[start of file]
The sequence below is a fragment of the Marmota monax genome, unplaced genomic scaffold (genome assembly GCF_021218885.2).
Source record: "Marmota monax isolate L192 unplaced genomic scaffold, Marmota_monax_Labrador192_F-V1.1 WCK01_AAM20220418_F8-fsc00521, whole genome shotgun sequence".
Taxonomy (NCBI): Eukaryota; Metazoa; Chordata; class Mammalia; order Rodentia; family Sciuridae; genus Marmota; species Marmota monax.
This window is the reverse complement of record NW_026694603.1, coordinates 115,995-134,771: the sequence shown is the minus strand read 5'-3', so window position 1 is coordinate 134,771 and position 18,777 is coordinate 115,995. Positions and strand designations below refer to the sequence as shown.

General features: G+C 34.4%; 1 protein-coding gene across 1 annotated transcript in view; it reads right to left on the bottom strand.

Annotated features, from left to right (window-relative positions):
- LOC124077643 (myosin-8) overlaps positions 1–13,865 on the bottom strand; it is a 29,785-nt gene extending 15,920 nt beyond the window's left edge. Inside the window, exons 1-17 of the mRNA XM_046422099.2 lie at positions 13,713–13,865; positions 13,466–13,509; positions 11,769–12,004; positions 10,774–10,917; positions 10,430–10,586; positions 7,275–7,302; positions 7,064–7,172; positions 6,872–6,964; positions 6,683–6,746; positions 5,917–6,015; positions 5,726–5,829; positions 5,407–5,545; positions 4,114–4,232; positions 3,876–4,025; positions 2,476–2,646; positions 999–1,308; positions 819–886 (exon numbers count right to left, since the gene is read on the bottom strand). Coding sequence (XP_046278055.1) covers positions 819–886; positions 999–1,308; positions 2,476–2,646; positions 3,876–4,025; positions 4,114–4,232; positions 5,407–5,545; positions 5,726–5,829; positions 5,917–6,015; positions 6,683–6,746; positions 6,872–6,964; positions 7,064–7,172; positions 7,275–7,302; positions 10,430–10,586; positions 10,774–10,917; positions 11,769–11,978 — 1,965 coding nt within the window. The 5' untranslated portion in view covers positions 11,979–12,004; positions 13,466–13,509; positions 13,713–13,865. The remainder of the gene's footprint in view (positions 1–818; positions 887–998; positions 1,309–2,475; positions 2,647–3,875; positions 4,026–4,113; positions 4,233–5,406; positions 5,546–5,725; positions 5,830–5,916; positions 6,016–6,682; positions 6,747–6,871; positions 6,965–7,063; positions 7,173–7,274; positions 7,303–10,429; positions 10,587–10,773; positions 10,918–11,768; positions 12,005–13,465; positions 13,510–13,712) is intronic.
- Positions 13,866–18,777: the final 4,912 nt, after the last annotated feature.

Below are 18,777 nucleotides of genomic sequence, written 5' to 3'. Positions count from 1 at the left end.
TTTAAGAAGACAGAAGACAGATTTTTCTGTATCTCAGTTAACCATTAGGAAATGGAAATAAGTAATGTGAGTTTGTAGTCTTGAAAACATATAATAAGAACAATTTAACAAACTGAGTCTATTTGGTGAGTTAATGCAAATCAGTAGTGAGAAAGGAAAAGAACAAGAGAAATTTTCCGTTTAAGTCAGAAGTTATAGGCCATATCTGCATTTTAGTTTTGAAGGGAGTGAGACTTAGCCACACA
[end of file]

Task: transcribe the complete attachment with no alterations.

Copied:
The sequence below is a fragment of the Marmota monax genome, unplaced genomic scaffold (genome assembly GCF_021218885.2).
Source record: "Marmota monax isolate L192 unplaced genomic scaffold, Marmota_monax_Labrador192_F-V1.1 WCK01_AAM20220418_F8-fsc00521, whole genome shotgun sequence".
Taxonomy (NCBI): Eukaryota; Metazoa; Chordata; class Mammalia; order Rodentia; family Sciuridae; genus Marmota; species Marmota monax.
This window is the reverse complement of record NW_026694603.1, coordinates 115,995-134,771: the sequence shown is the minus strand read 5'-3', so window position 1 is coordinate 134,771 and position 18,777 is coordinate 115,995. Positions and strand designations below refer to the sequence as shown.

General features: G+C 34.4%; 1 protein-coding gene across 1 annotated transcript in view; it reads right to left on the bottom strand.

Annotated features, from left to right (window-relative positions):
- LOC124077643 (myosin-8) overlaps positions 1–13,865 on the bottom strand; it is a 29,785-nt gene extending 15,920 nt beyond the window's left edge. Inside the window, exons 1-17 of the mRNA XM_046422099.2 lie at positions 13,713–13,865; positions 13,466–13,509; positions 11,769–12,004; positions 10,774–10,917; positions 10,430–10,586; positions 7,275–7,302; positions 7,064–7,172; positions 6,872–6,964; positions 6,683–6,746; positions 5,917–6,015; positions 5,726–5,829; positions 5,407–5,545; positions 4,114–4,232; positions 3,876–4,025; positions 2,476–2,646; positions 999–1,308; positions 819–886 (exon numbers count right to left, since the gene is read on the bottom strand). Coding sequence (XP_046278055.1) covers positions 819–886; positions 999–1,308; positions 2,476–2,646; positions 3,876–4,025; positions 4,114–4,232; positions 5,407–5,545; positions 5,726–5,829; positions 5,917–6,015; positions 6,683–6,746; positions 6,872–6,964; positions 7,064–7,172; positions 7,275–7,302; positions 10,430–10,586; positions 10,774–10,917; positions 11,769–11,978 — 1,965 coding nt within the window. The 5' untranslated portion in view covers positions 11,979–12,004; positions 13,466–13,509; positions 13,713–13,865. The remainder of the gene's footprint in view (positions 1–818; positions 887–998; positions 1,309–2,475; positions 2,647–3,875; positions 4,026–4,113; positions 4,233–5,406; positions 5,546–5,725; positions 5,830–5,916; positions 6,016–6,682; positions 6,747–6,871; positions 6,965–7,063; positions 7,173–7,274; positions 7,303–10,429; positions 10,587–10,773; positions 10,918–11,768; positions 12,005–13,465; positions 13,510–13,712) is intronic.
- Positions 13,866–18,777: the final 4,912 nt, after the last annotated feature.

Below are 18,777 nucleotides of genomic sequence, written 5' to 3'. Positions count from 1 at the left end.
TTTAAGAAGACAGAAGACAGATTTTTCTGTATCTCAGTTAACCATTAGGAAATGGAAATAAGTAATGTGAGTTTGTAGTCTTGAAAACATATAATAAGAACAATTTAACAAACTGAGTCTATTTGGTGAGTTAATGCAAATCAGTAGTGAGAAAGGAAAAGAACAAGAGAAATTTTCCGTTTAAGTCAGAAGTTATAGGCCATATCTGCATTTTAGTTTTGAAGGGAGTGAGACTTAGCCACACA